Clinical evaluation and microbiology of oropharyngeal infection due to fluconazole-resistant Candida in human immunodeficiency virus - Infected patients

Sanjay G. Revankar, Olga P. Dib, William R. Kirkpatrick, Robert K. McAtee, Annette W. Fothergill, Michael G. Rinaldi, Spencer W. Redding, Thomas F. Patterson

Research output: Contribution to journalArticlepeer-review

54 Scopus citations

Abstract

Signs and symptoms of oropharyngeal candidiasis (OPC) were correlated with microbiology and clinical response to fluconazole in a cohort of patients with advanced human immunodeficiency virus (HIV) infection and recurrent OPC. Sixty-four HIV-infected patients with a median CD4 cell count of <50/mm3 (range, 3-318/mm3) who presented with OPC were enrolled in a longitudinal study. Specimens for cultures were taken weekly until clinical resolution. Therapy with fluconazole was increased weekly as required to a maximum daily dose of 800 mg until resolution of symptoms and oral lesions. Resistant or dose-dependent susceptible yeasts, defined as a minimum inhibitory concentration of ≤16 μg/mL, were detected in 48 (31%) of 155 episodes. Clinical resolution with fluconazole therapy occurred in 107 (100%) of 107 episodes with susceptible yeasts vs. 44 (92%) of 48 episodes with resistant or dose-dependent susceptible strains (P = .008). Patients from whom fluconazole-resistant yeasts were isolated required longer courses of therapy and higher doses of fluconazole for response, but overall, excellent responses to fluconazole were seen in patients with advanced HIV infection.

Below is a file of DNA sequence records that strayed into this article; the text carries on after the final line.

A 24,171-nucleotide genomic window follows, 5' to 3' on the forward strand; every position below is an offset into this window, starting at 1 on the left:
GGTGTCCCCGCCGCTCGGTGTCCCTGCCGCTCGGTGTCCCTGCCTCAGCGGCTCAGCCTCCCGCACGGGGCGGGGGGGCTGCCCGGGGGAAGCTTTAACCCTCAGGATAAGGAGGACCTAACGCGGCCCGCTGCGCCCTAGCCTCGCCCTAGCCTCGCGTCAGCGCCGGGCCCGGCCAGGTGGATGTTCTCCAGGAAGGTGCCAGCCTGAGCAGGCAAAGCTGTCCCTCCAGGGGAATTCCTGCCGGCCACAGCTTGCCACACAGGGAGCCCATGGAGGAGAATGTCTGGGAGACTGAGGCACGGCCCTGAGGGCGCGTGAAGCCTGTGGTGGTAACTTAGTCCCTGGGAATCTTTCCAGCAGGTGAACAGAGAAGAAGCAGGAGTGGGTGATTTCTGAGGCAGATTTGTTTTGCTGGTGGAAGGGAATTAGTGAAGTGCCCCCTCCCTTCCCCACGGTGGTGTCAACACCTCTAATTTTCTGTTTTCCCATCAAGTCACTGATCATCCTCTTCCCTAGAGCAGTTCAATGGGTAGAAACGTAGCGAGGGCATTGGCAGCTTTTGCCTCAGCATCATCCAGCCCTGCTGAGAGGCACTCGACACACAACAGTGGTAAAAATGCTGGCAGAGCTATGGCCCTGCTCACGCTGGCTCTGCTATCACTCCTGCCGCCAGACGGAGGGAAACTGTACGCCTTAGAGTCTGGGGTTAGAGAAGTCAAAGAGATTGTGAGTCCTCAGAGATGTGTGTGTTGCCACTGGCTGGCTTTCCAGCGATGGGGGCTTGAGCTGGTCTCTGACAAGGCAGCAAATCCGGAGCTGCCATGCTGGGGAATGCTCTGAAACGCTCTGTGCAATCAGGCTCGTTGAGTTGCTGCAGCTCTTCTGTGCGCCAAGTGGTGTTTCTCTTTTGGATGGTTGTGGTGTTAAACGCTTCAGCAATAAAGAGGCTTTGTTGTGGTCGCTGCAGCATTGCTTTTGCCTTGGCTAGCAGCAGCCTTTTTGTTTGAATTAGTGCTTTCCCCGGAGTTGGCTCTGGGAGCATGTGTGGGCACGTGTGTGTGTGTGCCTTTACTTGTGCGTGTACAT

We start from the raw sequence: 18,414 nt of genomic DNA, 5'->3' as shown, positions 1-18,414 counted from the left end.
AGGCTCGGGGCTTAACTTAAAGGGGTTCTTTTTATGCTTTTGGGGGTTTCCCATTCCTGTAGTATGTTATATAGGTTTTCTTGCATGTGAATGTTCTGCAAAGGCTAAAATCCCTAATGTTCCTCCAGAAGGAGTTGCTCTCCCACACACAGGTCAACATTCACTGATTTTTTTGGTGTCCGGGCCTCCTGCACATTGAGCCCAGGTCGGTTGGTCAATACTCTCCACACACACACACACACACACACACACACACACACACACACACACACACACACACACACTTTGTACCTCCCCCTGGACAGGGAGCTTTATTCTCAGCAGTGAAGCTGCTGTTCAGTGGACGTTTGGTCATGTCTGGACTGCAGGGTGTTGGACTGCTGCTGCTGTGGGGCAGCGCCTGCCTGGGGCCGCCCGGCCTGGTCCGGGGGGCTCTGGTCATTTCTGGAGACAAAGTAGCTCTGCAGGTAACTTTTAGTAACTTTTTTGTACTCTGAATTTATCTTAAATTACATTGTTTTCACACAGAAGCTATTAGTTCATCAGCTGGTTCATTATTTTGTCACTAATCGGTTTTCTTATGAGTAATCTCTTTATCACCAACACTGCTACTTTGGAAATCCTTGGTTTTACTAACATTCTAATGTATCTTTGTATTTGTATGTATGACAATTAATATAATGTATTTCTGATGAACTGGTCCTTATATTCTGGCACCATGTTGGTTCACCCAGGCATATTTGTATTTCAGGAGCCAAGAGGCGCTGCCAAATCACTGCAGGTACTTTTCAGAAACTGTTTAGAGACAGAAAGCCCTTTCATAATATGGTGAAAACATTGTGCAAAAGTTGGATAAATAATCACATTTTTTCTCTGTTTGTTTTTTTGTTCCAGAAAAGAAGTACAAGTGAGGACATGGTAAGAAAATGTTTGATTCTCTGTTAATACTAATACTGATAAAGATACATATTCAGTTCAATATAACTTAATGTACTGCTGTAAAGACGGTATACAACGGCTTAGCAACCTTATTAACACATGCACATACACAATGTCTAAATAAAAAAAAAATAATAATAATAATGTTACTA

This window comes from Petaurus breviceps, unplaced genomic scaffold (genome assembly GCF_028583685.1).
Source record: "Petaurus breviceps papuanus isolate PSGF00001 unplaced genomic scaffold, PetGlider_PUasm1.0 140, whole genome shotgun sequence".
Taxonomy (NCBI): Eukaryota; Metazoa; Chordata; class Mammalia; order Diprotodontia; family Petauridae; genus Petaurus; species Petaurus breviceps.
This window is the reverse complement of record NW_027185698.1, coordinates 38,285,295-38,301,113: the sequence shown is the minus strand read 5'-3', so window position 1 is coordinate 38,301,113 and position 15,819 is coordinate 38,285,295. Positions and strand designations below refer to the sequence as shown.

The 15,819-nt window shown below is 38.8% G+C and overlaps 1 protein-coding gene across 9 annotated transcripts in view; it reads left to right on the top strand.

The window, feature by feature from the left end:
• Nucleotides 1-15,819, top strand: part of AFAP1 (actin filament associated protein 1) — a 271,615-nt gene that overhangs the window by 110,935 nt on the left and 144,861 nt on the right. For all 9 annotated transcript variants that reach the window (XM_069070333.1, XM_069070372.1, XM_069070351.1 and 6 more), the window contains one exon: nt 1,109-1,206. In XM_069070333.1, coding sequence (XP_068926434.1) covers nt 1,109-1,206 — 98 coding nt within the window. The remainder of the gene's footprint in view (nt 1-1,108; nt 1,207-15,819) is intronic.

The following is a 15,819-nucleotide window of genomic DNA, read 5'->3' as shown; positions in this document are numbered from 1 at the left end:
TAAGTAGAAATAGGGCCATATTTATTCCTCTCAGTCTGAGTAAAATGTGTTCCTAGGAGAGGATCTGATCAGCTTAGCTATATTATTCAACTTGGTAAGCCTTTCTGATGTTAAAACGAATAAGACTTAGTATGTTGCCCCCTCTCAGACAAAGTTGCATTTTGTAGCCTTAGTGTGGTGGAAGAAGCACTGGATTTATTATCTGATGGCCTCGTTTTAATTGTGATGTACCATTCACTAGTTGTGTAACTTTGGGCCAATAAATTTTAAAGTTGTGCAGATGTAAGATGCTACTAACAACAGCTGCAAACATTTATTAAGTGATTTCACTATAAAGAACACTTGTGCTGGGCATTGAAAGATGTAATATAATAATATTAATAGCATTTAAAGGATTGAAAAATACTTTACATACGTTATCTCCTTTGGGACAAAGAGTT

Original languageEnglish (US)
Pages (from-to)960-963
Number of pages4
JournalClinical Infectious Diseases
Volume26
Issue number4
DOIs
StatePublished - 1998

ASJC Scopus subject areas

  • Microbiology (medical)
  • Infectious Diseases

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